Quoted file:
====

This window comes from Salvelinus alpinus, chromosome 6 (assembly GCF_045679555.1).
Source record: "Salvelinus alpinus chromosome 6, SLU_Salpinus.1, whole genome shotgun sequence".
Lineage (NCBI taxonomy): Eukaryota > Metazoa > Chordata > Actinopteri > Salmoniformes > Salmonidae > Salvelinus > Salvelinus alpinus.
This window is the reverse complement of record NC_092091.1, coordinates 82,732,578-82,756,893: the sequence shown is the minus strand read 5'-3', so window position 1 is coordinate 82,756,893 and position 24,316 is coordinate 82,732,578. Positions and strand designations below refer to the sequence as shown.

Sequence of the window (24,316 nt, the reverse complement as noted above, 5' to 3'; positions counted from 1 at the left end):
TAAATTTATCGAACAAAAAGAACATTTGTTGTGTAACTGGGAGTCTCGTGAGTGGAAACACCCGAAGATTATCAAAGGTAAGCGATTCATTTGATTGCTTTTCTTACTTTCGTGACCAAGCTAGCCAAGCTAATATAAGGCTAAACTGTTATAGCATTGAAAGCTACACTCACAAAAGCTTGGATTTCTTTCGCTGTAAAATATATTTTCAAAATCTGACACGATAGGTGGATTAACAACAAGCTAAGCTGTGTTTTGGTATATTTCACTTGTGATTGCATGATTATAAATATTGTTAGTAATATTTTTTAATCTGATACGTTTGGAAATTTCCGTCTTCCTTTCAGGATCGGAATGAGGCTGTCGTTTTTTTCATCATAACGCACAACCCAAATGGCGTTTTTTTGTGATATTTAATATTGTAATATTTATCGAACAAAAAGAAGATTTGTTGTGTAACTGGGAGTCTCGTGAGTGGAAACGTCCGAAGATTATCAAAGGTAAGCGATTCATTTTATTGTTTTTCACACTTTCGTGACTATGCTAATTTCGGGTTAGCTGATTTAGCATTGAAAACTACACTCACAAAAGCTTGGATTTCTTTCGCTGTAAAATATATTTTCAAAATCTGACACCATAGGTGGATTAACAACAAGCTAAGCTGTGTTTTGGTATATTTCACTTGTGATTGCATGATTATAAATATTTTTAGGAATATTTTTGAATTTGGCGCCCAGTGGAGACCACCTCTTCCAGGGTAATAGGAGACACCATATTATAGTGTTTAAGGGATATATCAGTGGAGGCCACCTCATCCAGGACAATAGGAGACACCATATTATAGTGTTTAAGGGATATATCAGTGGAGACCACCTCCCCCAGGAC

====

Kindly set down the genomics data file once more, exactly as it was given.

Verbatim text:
This window comes from Salvelinus alpinus, chromosome 6 (assembly GCF_045679555.1).
Source record: "Salvelinus alpinus chromosome 6, SLU_Salpinus.1, whole genome shotgun sequence".
Lineage (NCBI taxonomy): Eukaryota > Metazoa > Chordata > Actinopteri > Salmoniformes > Salmonidae > Salvelinus > Salvelinus alpinus.
This window is the reverse complement of record NC_092091.1, coordinates 82,732,578-82,756,893: the sequence shown is the minus strand read 5'-3', so window position 1 is coordinate 82,756,893 and position 24,316 is coordinate 82,732,578. Positions and strand designations below refer to the sequence as shown.

Sequence of the window (24,316 nt, the reverse complement as noted above, 5' to 3'; positions counted from 1 at the left end):
TAAATTTATCGAACAAAAAGAACATTTGTTGTGTAACTGGGAGTCTCGTGAGTGGAAACACCCGAAGATTATCAAAGGTAAGCGATTCATTTGATTGCTTTTCTTACTTTCGTGACCAAGCTAGCCAAGCTAATATAAGGCTAAACTGTTATAGCATTGAAAGCTACACTCACAAAAGCTTGGATTTCTTTCGCTGTAAAATATATTTTCAAAATCTGACACGATAGGTGGATTAACAACAAGCTAAGCTGTGTTTTGGTATATTTCACTTGTGATTGCATGATTATAAATATTGTTAGTAATATTTTTTAATCTGATACGTTTGGAAATTTCCGTCTTCCTTTCAGGATCGGAATGAGGCTGTCGTTTTTTTCATCATAACGCACAACCCAAATGGCGTTTTTTTGTGATATTTAATATTGTAATATTTATCGAACAAAAAGAAGATTTGTTGTGTAACTGGGAGTCTCGTGAGTGGAAACGTCCGAAGATTATCAAAGGTAAGCGATTCATTTTATTGTTTTTCACACTTTCGTGACTATGCTAATTTCGGGTTAGCTGATTTAGCATTGAAAACTACACTCACAAAAGCTTGGATTTCTTTCGCTGTAAAATATATTTTCAAAATCTGACACCATAGGTGGATTAACAACAAGCTAAGCTGTGTTTTGGTATATTTCACTTGTGATTGCATGATTATAAATATTTTTAGGAATATTTTTGAATTTGGCGCCCAGTGGAGACCACCTCTTCCAGGGTAATAGGAGACACCATATTATAGTGTTTAAGGGATATATCAGTGGAGGCCACCTCATCCAGGACAATAGGAGACACCATATTATAGTGTTTAAGGGATATATCAGTGGAGACCACCTCCCCCAGGAC